Pregnancy diary: week 32 – “you knit me together in my mother’s womb” (Psalm 139)

This week I’ve been thinking about knitting. It’s not me who’s been doing the knitting – I fear it would take me longer than a 9 month pregnancy to knit even one item of newborn clothing, having not done any since I was a child and having little time for craft these days. Recently we were very kindly given two new cardigans in baby sizes (1 newborn, 1 second size) by Tom’s Nan. She loves knitting, and can whip up garments in no time, even those that are bigger than tiny baby sizes. She, along with two of Tom’s aunts, knitted lots for us when Andrew was born, which was great because he was born in a cold January and needed a woolly top most days, but he grew so quickly, as babies do, that he didn’t get much wear out of each individual jumper/cardigan, so there’s plenty of wear left in them all for our new baby. Since Andrew was born, Tom’s Nan and aunt have also provided us with jumpers and cardigans throughout the year, so we’ve not had to buy any woolly clothes at all, and again there’s plenty of wear left in them for our second child.

2 new white cardies for the newborn (1 first size, 1 second size) and 2 of Andrew's most recent jumpers/cardies, all beautifully knitted.

I know we are very lucky to have such lovely handmade clothes given to us when they would cost a fortune to buy, and it’s also nice to know the person who made them, and know that they were made with our kids specifically in mind. In fact, because we are still being given more hand-knitted garments by Tom’s family for this baby, we’re able to give some away to another family baby, who is due to come into the world 4 weeks before ours. I’m so glad we can share these lovely gifts with another baby who will benefit from gorgeous warm clothes in the winter months. I’m sure the bigger sizes will continue to come in too, as Andrew has also received some bigger jumpers recently that he’s just about growing into. So there will be lots of hand-me-downs in the months and years to come.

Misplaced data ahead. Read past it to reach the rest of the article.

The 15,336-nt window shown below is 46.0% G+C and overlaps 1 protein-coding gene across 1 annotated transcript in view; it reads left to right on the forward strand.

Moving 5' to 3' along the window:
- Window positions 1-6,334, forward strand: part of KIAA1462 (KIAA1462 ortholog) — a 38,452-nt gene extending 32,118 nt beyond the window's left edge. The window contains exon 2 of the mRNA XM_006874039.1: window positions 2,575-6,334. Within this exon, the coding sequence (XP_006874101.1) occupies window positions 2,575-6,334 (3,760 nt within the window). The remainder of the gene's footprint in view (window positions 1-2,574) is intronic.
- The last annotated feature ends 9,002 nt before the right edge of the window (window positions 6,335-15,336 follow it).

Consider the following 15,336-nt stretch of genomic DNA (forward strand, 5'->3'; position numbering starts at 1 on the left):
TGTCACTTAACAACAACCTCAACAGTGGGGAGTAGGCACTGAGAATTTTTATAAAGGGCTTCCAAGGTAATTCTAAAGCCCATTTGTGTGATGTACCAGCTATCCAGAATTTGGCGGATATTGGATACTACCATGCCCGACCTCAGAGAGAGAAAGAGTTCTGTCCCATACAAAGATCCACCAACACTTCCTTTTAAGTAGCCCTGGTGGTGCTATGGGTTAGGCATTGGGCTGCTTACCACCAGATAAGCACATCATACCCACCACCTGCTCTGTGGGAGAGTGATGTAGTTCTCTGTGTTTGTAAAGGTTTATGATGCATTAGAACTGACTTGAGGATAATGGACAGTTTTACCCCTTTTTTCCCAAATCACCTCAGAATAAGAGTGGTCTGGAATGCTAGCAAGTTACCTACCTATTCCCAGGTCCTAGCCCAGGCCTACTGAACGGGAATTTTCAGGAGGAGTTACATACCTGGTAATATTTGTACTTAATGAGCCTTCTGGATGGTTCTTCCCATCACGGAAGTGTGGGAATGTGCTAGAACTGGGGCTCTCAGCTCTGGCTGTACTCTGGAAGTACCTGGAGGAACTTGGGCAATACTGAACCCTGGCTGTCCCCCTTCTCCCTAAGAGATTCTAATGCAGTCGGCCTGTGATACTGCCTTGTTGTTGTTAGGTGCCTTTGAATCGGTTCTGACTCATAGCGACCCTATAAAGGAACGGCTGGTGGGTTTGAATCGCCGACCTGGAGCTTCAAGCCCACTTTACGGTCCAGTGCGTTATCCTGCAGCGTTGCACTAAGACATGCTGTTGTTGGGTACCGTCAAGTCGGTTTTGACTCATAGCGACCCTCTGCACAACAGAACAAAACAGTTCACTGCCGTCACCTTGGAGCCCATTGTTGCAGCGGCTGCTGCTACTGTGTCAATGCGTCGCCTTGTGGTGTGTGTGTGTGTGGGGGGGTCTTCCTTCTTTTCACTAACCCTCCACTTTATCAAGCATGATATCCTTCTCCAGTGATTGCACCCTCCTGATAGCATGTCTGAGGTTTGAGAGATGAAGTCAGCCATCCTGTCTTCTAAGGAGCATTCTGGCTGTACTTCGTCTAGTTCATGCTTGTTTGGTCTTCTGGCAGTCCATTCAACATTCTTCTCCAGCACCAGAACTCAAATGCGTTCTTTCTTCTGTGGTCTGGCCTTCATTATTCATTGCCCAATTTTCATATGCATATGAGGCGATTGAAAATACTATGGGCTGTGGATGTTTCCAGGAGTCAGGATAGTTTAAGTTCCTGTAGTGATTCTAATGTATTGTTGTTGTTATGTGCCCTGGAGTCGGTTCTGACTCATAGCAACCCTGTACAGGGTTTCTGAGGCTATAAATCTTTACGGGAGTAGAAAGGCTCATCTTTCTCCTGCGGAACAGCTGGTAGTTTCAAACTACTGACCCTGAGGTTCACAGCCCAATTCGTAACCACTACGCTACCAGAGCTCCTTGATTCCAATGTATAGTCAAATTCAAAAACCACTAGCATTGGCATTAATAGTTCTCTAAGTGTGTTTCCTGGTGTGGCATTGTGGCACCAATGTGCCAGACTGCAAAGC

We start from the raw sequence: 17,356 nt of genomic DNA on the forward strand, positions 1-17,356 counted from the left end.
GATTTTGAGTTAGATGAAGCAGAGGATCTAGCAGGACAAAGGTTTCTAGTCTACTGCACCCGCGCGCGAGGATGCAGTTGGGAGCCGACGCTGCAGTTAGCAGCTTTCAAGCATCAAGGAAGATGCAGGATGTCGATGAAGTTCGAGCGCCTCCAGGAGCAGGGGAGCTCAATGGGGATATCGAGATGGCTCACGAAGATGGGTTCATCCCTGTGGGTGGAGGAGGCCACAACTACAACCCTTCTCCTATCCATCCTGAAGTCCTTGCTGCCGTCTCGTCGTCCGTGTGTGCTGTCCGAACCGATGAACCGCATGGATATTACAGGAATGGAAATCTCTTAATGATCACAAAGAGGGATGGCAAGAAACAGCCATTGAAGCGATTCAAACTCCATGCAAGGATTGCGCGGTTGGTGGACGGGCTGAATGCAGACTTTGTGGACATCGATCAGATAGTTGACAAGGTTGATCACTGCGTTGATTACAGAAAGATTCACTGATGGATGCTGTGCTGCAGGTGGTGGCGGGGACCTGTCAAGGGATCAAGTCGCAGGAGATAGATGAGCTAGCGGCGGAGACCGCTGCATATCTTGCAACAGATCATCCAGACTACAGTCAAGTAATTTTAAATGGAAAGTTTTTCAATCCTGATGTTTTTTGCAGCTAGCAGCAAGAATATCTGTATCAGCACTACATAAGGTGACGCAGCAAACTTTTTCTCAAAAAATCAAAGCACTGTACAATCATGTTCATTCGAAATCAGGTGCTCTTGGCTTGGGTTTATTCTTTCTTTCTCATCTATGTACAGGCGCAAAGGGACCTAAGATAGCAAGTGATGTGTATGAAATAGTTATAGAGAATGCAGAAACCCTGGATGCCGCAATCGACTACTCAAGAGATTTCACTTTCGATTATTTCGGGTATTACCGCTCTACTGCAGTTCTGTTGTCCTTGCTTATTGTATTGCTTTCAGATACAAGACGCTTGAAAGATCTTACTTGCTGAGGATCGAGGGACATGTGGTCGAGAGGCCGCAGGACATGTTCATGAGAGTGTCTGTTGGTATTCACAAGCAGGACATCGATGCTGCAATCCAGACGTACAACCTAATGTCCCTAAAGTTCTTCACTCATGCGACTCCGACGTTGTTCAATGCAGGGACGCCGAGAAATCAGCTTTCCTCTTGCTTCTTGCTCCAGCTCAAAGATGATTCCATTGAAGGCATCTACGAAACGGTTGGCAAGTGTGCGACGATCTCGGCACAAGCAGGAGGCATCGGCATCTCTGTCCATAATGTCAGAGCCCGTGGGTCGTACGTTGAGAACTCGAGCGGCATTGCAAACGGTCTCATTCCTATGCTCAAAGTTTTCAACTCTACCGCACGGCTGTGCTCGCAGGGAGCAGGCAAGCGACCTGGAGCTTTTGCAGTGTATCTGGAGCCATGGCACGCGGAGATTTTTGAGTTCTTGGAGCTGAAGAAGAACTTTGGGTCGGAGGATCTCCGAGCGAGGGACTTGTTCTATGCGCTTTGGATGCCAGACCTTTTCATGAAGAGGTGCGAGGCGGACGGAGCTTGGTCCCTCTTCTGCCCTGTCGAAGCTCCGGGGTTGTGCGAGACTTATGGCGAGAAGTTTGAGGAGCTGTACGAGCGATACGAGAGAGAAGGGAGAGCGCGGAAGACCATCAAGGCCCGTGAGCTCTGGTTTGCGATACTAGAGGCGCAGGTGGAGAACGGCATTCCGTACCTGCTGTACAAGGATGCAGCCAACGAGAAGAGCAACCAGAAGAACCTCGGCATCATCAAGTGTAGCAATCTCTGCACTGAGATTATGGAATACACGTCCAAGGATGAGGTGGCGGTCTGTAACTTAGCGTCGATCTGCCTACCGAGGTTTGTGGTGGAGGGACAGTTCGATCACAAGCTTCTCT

Wow! Will the new baby really be that small?! It's hard to remember that my big buster boy was once a delicate little newborn who fitted into something this small.

All these knitted clothes have reminded me of a verse in the Bible which I really love. Psalm 139, verse 13 says:

“For you [God] created my inmost being;
you knit me together in my mother’s womb.”

I’d read this verse before I was even thinking about becoming a mum, but it wasn’t until after I’d given birth to Andrew that these words took on such a strong meaning for me. I remember lying on the hospital bed the night after Andrew was born, just looking at him sleeping peacefully – his little chest moving up and down as he breathed air after so many months of developing his lungs in the womb, his tiny but perfectly formed fingers wrapped around my big index finger, his tiny mouth that instinctually sucked whenever my breast (or anything else!) came near it. It suddenly hit me that this little being had developed from just one cell inside my womb, he had been knit together, all his tiny parts perfectly formed into one body that was now living on its own outside of me. That thought really made the verse in Psalm 139 hit home to me, and I was grateful beyond words to God for giving us this amazing gift of new life. I just lay there in utter amazement, and got not a wink of sleep, but it didn’t matter to me.